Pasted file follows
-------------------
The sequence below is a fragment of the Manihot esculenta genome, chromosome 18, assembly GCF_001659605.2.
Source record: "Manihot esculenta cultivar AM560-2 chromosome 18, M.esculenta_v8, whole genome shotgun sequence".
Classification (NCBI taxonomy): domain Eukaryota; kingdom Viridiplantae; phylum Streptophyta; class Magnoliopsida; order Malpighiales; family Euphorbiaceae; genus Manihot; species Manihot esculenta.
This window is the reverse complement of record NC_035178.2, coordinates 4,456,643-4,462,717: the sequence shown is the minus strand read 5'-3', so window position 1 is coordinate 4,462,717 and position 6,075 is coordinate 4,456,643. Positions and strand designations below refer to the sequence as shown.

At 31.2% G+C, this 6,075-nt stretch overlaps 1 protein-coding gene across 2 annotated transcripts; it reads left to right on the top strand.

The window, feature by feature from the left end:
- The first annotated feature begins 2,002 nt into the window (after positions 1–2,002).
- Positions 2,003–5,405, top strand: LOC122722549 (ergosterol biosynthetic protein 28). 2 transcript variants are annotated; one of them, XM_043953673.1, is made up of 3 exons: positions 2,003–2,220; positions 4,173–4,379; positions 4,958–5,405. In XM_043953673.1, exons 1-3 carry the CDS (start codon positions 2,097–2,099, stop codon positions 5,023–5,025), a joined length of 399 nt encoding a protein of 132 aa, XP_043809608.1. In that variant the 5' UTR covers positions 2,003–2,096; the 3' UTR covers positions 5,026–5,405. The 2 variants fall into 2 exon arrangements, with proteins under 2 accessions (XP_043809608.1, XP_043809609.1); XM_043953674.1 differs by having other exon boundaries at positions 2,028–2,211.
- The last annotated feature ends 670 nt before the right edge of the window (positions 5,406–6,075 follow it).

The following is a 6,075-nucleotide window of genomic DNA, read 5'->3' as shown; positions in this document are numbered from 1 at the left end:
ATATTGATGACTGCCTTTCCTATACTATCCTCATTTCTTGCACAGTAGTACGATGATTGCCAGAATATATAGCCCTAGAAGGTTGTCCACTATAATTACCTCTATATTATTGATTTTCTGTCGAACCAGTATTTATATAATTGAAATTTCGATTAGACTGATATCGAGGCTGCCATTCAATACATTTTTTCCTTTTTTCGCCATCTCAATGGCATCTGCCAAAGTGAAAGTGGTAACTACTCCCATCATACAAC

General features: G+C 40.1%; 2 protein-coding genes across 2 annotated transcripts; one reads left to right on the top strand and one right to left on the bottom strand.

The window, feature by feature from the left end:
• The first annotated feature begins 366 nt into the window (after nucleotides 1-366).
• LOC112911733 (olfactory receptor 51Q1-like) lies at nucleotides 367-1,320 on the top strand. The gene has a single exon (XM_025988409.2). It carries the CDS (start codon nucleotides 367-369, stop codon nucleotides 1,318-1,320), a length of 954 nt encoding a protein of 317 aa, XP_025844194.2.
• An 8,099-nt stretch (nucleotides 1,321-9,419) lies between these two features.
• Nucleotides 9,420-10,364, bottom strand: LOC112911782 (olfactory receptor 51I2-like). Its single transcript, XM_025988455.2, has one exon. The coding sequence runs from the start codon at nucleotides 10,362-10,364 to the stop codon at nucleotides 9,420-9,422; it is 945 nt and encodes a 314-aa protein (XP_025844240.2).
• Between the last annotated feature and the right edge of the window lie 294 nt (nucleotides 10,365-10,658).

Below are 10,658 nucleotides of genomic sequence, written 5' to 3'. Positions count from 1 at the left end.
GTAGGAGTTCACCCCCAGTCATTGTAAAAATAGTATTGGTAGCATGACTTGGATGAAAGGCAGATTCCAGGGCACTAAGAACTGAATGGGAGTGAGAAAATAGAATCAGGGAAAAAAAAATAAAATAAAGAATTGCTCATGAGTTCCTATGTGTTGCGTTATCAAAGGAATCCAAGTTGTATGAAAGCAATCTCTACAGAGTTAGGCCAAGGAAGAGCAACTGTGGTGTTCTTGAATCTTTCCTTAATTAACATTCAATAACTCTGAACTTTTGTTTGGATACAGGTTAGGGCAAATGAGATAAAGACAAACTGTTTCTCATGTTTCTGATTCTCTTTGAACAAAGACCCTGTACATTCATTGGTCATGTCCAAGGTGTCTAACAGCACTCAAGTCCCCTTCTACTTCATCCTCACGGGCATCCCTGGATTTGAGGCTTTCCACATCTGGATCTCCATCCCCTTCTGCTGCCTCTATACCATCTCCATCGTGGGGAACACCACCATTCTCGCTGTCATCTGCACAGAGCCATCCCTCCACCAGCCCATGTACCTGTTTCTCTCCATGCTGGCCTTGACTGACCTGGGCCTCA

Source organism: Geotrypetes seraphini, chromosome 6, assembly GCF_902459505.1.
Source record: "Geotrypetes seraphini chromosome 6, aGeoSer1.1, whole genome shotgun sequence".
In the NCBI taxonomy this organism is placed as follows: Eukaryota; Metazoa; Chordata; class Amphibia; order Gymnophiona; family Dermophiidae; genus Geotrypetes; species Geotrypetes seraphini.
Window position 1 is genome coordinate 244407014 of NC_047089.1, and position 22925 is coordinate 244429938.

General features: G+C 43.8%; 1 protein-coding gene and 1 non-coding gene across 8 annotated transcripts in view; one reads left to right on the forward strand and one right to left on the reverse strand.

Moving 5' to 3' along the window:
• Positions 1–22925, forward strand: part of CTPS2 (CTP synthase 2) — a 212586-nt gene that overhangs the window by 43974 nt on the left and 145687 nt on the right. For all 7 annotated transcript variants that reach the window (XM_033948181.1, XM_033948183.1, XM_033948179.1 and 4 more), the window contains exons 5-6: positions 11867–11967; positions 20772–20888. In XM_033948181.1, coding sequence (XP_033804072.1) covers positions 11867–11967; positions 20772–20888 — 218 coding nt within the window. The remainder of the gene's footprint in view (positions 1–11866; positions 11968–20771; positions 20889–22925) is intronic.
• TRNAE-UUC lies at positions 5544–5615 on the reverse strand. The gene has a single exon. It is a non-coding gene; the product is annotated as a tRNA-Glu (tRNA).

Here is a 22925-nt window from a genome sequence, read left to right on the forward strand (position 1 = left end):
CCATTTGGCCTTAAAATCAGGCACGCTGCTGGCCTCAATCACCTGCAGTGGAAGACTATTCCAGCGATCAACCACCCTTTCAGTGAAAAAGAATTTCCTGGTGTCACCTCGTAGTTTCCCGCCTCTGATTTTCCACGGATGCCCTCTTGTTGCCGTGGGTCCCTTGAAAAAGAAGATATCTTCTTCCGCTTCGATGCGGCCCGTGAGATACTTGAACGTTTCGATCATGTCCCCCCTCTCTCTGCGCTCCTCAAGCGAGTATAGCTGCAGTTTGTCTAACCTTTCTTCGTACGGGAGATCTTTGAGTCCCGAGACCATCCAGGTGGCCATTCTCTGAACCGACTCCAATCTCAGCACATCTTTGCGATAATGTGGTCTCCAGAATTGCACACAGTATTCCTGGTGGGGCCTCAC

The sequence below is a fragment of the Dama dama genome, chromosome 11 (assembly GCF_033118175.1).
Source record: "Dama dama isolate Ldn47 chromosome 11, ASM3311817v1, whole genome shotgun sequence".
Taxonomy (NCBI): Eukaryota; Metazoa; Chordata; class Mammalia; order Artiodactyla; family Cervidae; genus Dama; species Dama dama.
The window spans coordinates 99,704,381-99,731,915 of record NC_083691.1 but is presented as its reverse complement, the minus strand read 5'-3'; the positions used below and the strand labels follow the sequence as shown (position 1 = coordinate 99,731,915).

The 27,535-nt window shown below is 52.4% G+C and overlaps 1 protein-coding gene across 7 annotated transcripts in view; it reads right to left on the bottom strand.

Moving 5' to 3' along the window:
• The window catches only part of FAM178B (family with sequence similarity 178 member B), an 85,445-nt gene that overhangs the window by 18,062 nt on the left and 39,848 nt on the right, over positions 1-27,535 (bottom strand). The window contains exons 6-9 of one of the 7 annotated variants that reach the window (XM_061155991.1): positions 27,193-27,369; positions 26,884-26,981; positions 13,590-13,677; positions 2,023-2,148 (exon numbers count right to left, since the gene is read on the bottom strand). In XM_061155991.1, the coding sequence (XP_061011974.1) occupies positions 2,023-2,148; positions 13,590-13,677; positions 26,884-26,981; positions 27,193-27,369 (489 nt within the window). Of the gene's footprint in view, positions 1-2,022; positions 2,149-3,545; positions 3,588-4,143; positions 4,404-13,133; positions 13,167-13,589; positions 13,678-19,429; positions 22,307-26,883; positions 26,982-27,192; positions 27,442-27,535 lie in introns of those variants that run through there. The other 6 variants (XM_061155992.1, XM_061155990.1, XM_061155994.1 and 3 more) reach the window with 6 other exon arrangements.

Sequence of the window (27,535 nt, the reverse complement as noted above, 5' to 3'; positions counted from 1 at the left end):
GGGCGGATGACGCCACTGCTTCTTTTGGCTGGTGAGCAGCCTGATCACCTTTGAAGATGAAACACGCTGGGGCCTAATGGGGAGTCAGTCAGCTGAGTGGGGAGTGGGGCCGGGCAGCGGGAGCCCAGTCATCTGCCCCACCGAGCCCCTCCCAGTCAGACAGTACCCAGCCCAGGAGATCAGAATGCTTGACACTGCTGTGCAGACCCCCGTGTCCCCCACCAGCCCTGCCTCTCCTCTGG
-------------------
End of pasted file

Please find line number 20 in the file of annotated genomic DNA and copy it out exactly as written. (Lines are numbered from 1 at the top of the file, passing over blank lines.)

GTAGGAGTTCACCCCCAGTCATTGTAAAAATAGTATTGGTAGCATGACTTGGATGAAAGGCAGATTCCAGGGCACTAAGAACTGAATGGGAGTGAGAAAATAGAATCAGGGAAAAAAAAATAAAATAAAGAATTGCTCATGAGTTCCTATGTGTTGCGTTATCAAAGGAATCCAAGTTGTATGAAAGCAATCTCTACAGAGTTAGGCCAAGGAAGAGCAACTGTGGTGTTCTTGAATCTTTCCTTAATTAACATTCAATAACTCTGAACTTTTGTTTGGATACAGGTTAGGGCAAATGAGATAAAGACAAACTGTTTCTCATGTTTCTGATTCTCTTTGAACAAAGACCCTGTACATTCATTGGTCATGTCCAAGGTGTCTAACAGCACTCAAGTCCCCTTCTACTTCATCCTCACGGGCATCCCTGGATTTGAGGCTTTCCACATCTGGATCTCCATCCCCTTCTGCTGCCTCTATACCATCTCCATCGTGGGGAACACCACCATTCTCGCTGTCATCTGCACAGAGCCATCCCTCCACCAGCCCATGTACCTGTTTCTCTCCATGCTGGCCTTGACTGACCTGGGCCTCA